NAS systems commonly employ RAID configurations to offer users a robust storage solution. In this respect NAS devices can be used in a similar manner as DAS devices (for robust data backup). The biggest, and most important, difference between NAS systems and DAS systems are that NAS systems contain at least one networking device between the end users and the NAS device(s).
NAS solutions are similar to another storage configuration called Storage Area Networks (SAN). The biggest difference between a NAS system and a SAN system is that a NAS device handles the file system functions of an operating system while a SAN system provides only block-based storage services and leaves the file system functions to be performed by the client computer.
Of course, that’s not to say that NAS can’t be employed in conjunction with SAN. In fact, large networks often employ SAN with NAS and DAS to meet the diverse needs of their network users.
One advantage that SAN systems have over NAS systems is that NAS systems are not as readily scalable. SAN systems can quite easily add servers in a cluster to handle more users. NAS systems employed in networks where the networks are growing rapidly are often incapable of handling the increase in traffic, even if they can handle the storage capacity.
This doesn’t mean that NAS systems are scalable. You can in fact, cluster NAS devices in a similar manner to how one would cluster servers in a SAN system. Doing this still allows full file access from any node in the NAS cluster. But just because something can be done, doesn’t mean it should be done; if you’re thinking of going down this path tread carefully - I would recommend implementing a SAN solution instead.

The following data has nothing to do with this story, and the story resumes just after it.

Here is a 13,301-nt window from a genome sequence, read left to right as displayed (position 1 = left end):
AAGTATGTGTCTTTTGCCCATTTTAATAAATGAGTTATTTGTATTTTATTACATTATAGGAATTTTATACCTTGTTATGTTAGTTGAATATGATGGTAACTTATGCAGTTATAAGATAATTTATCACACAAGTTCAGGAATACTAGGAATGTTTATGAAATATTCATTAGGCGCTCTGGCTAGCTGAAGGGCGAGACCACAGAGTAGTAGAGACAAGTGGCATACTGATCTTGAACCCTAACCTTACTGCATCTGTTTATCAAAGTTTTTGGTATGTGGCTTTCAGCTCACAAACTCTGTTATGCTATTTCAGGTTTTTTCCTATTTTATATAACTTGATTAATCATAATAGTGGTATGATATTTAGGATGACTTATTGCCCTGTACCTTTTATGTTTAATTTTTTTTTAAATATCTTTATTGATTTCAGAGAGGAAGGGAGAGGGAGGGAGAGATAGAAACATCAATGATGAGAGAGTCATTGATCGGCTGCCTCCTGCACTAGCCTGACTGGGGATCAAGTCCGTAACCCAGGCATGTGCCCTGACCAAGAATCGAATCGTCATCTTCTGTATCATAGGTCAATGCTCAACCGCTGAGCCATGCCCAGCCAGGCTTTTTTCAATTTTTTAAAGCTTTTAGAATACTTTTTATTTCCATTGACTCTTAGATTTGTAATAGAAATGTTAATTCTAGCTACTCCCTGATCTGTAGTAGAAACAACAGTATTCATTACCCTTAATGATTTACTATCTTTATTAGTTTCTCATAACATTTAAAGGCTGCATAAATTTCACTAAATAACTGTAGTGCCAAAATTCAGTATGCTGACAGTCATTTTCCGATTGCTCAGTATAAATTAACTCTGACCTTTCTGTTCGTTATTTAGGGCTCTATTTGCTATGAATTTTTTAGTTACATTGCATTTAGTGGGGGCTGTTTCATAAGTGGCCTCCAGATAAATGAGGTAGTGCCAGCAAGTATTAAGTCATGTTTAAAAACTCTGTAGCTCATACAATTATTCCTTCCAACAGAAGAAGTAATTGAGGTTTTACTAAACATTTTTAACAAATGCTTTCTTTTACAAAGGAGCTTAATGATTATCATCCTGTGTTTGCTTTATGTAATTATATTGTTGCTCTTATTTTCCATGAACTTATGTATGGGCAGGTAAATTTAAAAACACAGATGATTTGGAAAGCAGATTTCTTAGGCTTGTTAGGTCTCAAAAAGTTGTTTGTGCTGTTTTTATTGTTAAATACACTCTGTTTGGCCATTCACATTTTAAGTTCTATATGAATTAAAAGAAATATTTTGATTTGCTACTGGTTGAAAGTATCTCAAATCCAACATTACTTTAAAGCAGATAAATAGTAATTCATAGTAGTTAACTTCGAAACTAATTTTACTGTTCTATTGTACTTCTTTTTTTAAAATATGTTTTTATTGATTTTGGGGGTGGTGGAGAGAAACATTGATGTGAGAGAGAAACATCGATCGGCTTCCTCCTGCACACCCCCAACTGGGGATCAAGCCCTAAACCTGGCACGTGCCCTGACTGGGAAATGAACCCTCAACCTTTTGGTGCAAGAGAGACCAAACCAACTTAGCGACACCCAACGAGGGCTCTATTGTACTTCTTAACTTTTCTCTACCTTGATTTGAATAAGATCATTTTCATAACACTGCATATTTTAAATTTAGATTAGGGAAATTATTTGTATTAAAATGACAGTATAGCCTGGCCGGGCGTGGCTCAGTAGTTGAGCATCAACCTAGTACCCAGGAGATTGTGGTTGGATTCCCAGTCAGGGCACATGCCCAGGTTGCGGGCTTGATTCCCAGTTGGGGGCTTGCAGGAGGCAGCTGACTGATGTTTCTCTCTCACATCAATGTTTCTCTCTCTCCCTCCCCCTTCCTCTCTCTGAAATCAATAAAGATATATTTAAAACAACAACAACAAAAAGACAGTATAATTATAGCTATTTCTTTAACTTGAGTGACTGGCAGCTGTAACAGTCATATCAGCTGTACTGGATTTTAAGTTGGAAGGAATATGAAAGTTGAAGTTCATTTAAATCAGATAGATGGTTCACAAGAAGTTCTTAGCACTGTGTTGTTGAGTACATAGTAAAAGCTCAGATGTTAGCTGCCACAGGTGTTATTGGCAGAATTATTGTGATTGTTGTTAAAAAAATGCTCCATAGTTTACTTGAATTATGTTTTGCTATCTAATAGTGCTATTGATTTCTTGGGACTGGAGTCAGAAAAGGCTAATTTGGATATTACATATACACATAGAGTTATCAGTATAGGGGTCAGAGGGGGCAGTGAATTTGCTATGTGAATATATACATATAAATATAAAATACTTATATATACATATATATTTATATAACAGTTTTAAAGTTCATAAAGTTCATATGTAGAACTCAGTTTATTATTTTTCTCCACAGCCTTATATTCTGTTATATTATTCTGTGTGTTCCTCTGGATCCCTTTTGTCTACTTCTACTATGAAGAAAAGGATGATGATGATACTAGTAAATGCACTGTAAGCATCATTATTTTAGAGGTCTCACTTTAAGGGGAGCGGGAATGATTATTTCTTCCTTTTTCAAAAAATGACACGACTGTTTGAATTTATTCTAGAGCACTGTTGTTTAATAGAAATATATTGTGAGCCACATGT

Figure 3: Diagram of a Storage Area Network (Courtesy of anildesai.net)
However, NAS systems are typically less expensive than SAN systems and in recent years NAS manufacturers have concentrated on expanding their presence on home networks where many users have high storage demands for multimedia files. For most home users a less expensive NAS system which doesn’t require a server and rack space is a much more attractive solution when compared with implementing a SAN configuration.
SAN systems have many advantages over NAS systems. For instance, it is quite easy to replace a faulty server in a SAN system whereas is it much more difficult to replace a NAS device which may or may not be clustered with other NAS devices. It is also much easier to geographically distribute storage arrays within a SAN system. This type of geographic distribution is often desirable for networks wanting a disaster tolerant solution.
The biggest advantage of SAN systems is that they offer simplified management, scalability, flexibility, and improved data access and backup. For this reason SAN configurations are becoming quite common for large enterprises that take their data storage seriously.
Apart from large networks SAN configurations are not very common. One exception to this is is in the video editing industries which require a high capacity storage environment along with a high bandwidth for data access. A SAN configuration using Fibre Channel is really the best solution for video editing networks and networks in similar industries.
While any of these three configurations (DAS, NAS, and SAN) can address the needs of most networks, putting a little bit of thought into the network design can save a lot of future effort as the network grows or the need arises to upgrade various aspects of the network. Choosing the right configuration is important, you need to choose a configuration that meets your networks current needs and any predictable needs of the near to medium term future.